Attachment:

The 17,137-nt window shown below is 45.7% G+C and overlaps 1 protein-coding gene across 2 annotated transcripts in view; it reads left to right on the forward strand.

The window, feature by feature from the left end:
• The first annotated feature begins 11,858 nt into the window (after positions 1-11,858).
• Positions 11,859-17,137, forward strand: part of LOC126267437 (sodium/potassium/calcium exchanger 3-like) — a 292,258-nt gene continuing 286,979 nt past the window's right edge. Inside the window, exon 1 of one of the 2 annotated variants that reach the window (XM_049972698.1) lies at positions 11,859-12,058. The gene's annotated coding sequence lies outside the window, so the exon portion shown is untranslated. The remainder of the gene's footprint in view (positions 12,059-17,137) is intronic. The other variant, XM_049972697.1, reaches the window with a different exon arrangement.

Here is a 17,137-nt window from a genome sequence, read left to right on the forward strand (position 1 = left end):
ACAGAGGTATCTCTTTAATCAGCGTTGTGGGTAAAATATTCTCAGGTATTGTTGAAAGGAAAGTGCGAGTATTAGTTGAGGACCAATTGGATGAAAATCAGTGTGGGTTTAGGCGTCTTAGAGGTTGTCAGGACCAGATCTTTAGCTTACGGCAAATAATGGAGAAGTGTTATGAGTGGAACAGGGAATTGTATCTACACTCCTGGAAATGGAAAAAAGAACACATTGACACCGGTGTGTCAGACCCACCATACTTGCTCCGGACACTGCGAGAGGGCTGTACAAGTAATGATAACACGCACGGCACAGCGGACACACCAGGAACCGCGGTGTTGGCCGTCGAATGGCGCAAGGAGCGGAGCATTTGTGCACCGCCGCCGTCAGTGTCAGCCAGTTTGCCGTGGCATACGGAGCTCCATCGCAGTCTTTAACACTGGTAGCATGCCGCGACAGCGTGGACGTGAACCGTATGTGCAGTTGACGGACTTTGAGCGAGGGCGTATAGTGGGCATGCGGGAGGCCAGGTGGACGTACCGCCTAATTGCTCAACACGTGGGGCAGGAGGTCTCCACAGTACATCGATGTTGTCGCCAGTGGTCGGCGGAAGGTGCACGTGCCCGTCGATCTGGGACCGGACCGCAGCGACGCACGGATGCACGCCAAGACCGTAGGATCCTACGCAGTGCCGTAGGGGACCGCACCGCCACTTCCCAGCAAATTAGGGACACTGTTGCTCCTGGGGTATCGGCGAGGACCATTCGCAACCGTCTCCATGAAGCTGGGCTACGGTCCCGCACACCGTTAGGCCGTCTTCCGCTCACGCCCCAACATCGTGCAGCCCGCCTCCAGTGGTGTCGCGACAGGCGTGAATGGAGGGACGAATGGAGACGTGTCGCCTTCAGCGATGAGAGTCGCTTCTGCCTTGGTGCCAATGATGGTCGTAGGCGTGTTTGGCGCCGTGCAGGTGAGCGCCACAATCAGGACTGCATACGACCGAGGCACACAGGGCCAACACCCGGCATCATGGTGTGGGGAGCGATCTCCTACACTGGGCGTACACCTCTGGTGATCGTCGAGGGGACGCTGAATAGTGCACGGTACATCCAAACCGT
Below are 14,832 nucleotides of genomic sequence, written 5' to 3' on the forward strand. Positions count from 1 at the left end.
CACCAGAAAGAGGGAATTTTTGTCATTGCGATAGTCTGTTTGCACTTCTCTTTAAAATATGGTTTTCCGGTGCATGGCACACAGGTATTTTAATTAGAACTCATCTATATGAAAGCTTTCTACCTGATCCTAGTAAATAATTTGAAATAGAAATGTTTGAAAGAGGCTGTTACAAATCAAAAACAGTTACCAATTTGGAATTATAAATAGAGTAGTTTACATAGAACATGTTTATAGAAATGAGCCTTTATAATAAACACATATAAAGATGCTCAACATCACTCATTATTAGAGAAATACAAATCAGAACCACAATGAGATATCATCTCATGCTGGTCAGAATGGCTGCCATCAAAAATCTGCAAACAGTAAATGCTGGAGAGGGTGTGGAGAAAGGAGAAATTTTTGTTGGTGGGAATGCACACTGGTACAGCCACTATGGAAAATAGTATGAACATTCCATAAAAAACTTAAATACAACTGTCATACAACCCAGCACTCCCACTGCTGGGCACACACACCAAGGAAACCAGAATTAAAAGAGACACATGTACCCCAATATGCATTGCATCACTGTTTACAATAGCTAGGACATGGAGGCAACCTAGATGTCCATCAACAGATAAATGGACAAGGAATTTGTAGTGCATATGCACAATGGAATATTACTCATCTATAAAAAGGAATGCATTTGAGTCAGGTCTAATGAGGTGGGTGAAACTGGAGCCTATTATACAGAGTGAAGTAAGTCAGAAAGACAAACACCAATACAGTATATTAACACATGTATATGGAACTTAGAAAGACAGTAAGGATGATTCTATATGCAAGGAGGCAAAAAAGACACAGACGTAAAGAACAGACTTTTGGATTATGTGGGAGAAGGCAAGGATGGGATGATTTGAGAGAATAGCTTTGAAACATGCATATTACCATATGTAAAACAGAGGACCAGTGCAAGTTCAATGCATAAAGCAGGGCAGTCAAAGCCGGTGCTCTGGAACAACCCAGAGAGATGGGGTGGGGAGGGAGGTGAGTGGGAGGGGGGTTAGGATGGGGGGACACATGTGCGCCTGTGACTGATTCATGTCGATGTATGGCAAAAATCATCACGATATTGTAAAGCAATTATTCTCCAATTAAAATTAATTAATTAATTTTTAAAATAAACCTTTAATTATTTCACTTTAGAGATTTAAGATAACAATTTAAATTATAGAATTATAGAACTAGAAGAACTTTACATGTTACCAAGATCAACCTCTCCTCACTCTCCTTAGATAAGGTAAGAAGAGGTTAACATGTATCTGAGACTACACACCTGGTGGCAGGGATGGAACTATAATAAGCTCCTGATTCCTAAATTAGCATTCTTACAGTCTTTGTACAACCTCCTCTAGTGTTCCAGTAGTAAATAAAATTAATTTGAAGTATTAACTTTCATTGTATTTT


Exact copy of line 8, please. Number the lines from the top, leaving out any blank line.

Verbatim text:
CACCAGAAAGAGGGAATTTTTGTCATTGCGATAGTCTGTTTGCACTTCTCTTTAAAATATGGTTTTCCGGTGCATGGCACACAGGTATTTTAATTAGAACTCATCTATATGAAAGCTTTCTACCTGATCCTAGTAAATAATTTGAAATAGAAATGTTTGAAAGAGGCTGTTACAAATCAAAAACAGTTACCAATTTGGAATTATAAATAGAGTAGTTTACATAGAACATGTTTATAGAAATGAGCCTTTATAATAAACACATATAAAGATGCTCAACATCACTCATTATTAGAGAAATACAAATCAGAACCACAATGAGATATCATCTCATGCTGGTCAGAATGGCTGCCATCAAAAATCTGCAAACAGTAAATGCTGGAGAGGGTGTGGAGAAAGGAGAAATTTTTGTTGGTGGGAATGCACACTGGTACAGCCACTATGGAAAATAGTATGAACATTCCATAAAAAACTTAAATACAACTGTCATACAACCCAGCACTCCCACTGCTGGGCACACACACCAAGGAAACCAGAATTAAAAGAGACACATGTACCCCAATATGCATTGCATCACTGTTTACAATAGCTAGGACATGGAGGCAACCTAGATGTCCATCAACAGATAAATGGACAAGGAATTTGTAGTGCATATGCACAATGGAATATTACTCATCTATAAAAAGGAATGCATTTGAGTCAGGTCTAATGAGGTGGGTGAAACTGGAGCCTATTATACAGAGTGAAGTAAGTCAGAAAGACAAACACCAATACAGTATATTAACACATGTATATGGAACTTAGAAAGACAGTAAGGATGATTCTATATGCAAGGAGGCAAAAAAGACACAGACGTAAAGAACAGACTTTTGGATTATGTGGGAGAAGGCAAGGATGGGATGATTTGAGAGAATAGCTTTGAAACATGCATATTACCATATGTAAAACAGAGGACCAGTGCAAGTTCAATGCATAAAGCAGGGCAGTCAAAGCCGGTGCTCTGGAACAACCCAGAGAGATGGGGTGGGGAGGGAGGTGAGTGGGAGGGGGGTTAGGATGGGGGGACACATGTGCGCCTGTGACTGATTCATGTCGATGTATGGCAAAAATCATCACGATATTGTAAAGCAATTATTCTCCAATTAAAATTAATTAATTAATTTTTAAAATAAACCTTTAATTATTTCACTTTAGAGATTTAAGATAACAATTTAAATTATAGAATTATAGAACTAGAAGAACTTTACATGTTACCAAGATCAACCTCTCCTCACTCTCCTTAGATAAGGTAAGAAGAGGTTAACATGTATCTGAGACTACACACCTGGTGGCAGGGATGGAACTATAATAAGCTCCTGATTCCTAAATTAGCATTCTTACAGTCTTTGTACAACCTCCTCTAGTGTTCCAGTAGTAAATAAAATTAATTTGAAGTATTAACTTTCATTGTATTTT